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Consumer prices around the U.S. rise at fastest rate since 2008

Consumer prices rose in the U.S. at the fastest rate last month since the Great Recession, firing up concerns from Wall Street to Washington about inflation and its potential damage to investor portfolios and American pocketbooks.

The Consumer Price Index, which tracks the prices of everything from cars to clothing, jumped 0.8% in April, the Labor Department said Wednesday. Over the past 12 months, prices have increased 4.2% — the fastest rise since September 2008.

Used car prices led the surge, with a record 10% increase. But the gains were broad-based. Core inflation, which excludes volatile food and energy, jumped 3% over the past year.

“Almost all the gain was driven by outsized increases in sectors that are seeing demand surge as restrictions ease,” Michael Pearce, chief U.S. economist at Capital Economics, said in a research note. “The rise in airfares and hotel prices is so far simply reversing the sharp declines in prices seen earlier in the pandemic. But car rental prices have surged well above pre-pandemic levels, reflecting limited supply.”

With more consumers dining out and traveling this summer, pent-up demand could drive up prices in other leisure categories, Pearce noted.

Get the goods

Several goods-producing sectors saw price increases, led by used vehicles, whose “staggering” 21% annual increase is largely due to the fallout from semiconductor shortages, noted Barclays. As supply-chain issues slow the production of new cars, impatient auto shoppers are turning to used vehicles, driving up their costs. Prices also rose 0.3% for clothing, 0.5% for new cars and 0.6% for medical care.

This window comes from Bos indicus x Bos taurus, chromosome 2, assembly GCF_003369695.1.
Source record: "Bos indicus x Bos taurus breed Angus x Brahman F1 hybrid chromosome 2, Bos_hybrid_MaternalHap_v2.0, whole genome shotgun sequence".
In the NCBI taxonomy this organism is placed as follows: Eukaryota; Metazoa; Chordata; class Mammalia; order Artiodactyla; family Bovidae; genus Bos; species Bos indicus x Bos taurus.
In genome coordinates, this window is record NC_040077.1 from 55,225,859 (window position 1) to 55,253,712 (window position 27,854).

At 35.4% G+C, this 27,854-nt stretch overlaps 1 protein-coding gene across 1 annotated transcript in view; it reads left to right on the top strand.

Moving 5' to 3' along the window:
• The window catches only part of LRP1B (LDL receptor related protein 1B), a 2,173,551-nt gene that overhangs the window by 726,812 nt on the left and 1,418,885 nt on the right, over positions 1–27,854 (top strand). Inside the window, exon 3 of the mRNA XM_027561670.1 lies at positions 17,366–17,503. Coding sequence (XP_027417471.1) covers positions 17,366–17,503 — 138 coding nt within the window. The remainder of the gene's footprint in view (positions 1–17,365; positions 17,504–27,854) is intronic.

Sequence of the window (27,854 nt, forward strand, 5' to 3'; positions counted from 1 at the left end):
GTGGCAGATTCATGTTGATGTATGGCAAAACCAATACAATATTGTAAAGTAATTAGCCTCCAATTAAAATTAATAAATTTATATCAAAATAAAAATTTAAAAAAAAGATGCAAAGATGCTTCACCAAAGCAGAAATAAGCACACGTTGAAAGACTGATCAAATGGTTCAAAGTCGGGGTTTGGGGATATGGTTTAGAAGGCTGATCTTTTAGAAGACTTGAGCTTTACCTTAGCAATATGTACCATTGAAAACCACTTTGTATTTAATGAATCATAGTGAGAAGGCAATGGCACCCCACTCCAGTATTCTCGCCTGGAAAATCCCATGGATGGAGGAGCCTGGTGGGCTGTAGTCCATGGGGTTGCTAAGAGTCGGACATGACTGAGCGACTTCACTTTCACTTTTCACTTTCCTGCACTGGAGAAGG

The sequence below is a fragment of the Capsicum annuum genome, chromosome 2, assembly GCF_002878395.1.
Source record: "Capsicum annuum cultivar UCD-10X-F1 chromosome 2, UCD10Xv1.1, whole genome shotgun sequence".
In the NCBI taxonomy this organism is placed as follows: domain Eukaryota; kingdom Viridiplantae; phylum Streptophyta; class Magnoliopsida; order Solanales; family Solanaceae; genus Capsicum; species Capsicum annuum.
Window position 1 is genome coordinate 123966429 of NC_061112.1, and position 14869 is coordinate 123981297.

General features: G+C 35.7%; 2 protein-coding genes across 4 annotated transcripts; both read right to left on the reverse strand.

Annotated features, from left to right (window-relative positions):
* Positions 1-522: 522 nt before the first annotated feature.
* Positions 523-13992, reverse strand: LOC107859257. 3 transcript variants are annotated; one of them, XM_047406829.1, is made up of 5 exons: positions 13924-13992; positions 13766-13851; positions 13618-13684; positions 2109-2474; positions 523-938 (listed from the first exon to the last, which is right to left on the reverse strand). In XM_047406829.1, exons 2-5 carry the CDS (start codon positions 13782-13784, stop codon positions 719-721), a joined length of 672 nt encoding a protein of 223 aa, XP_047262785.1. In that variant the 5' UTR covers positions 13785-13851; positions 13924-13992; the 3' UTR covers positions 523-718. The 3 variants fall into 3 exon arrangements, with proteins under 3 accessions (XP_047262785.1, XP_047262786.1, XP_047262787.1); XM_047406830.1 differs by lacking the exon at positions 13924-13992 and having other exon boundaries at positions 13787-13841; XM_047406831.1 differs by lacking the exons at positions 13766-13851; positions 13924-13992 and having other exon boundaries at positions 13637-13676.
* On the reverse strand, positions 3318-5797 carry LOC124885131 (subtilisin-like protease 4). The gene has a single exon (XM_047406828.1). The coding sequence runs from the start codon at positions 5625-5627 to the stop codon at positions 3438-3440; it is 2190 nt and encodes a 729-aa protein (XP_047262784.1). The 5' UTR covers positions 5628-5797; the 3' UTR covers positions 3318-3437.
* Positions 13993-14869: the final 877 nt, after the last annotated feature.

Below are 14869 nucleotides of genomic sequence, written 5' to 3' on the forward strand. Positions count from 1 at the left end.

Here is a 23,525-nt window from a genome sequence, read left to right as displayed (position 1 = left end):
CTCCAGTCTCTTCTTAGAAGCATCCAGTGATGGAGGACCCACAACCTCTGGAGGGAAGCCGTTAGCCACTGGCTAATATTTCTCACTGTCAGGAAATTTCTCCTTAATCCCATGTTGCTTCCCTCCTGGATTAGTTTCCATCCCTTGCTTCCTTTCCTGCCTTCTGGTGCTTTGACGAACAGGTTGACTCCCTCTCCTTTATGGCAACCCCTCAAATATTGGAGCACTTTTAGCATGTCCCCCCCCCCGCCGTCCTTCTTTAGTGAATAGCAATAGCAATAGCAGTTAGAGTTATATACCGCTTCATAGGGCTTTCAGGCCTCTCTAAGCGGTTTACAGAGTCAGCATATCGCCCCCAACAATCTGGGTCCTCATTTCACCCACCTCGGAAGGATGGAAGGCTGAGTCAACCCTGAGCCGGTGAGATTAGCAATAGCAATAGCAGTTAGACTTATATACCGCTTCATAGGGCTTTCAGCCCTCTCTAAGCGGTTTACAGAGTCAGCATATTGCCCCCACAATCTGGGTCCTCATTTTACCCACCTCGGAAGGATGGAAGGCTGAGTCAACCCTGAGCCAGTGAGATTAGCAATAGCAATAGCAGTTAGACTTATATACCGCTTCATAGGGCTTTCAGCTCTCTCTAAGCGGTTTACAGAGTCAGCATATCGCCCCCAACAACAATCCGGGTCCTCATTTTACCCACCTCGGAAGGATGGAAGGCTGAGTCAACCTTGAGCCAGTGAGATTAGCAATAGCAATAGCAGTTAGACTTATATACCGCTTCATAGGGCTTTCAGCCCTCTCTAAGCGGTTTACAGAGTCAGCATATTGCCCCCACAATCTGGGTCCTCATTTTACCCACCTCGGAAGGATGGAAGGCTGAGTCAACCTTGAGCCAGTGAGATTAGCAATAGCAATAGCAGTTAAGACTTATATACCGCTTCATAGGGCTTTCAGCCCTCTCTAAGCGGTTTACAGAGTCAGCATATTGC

Other consumer goods are likely to see price increases in coming months, Barclays predicted, thanks to “the recent increase in commodity and international shipping prices.” 

“We have not changed our view that much of the rise in inflation this year is likely to prove transitory, driven by base effects, the strong demand for goods, unprecedented fiscal support and personal transfers, pandemic-influenced shortages, and the gradual reopening of the economy,” the investment bank wrote.

Price rises spook stocks

The acceleration in prices has been building for months, but Wednesday’s figures unsettled financial markets, raising concerns that it could weaken the economic recovery from the pandemic recession. Stocks fell for the second day in a row, with the broad-based S&P 500 index losing 2.1%. The Dow dropped 2% the day, while the technology-heavy Nasdaq fell 2.7%. 

The Federal Reserve, led by Chair Jerome Powell, has repeatedly expressed its belief that inflation will prove temporary as supply bottlenecks are unclogged and parts and goods flow normally again. Last month, Powell suggested at a news conference that Fed officials expect inflation to move above its 2% annual target over the next few months, an increase that would make up for persistently low inflation over the last decade.

However, some economists worry that inflation could prove longer-lasting as consumer demands for goods and services outpaces the economy’s capacity to produce them.

“The pandemic has made business much harder to do; business surveys have reported the worst supplier delivery delays on record in recent months,” Bill Adams, senior economist at PNC, said in an email. “With supply chains more unreliable, manufacturers, wholesalers, and retailers are scrambling to add buffers to their inventories; when everyone does this at once, supply chain problems get even worse. “

Capital Economics expects inflation to hit 5% over the coming months, with core inflation hitting 3.5%.

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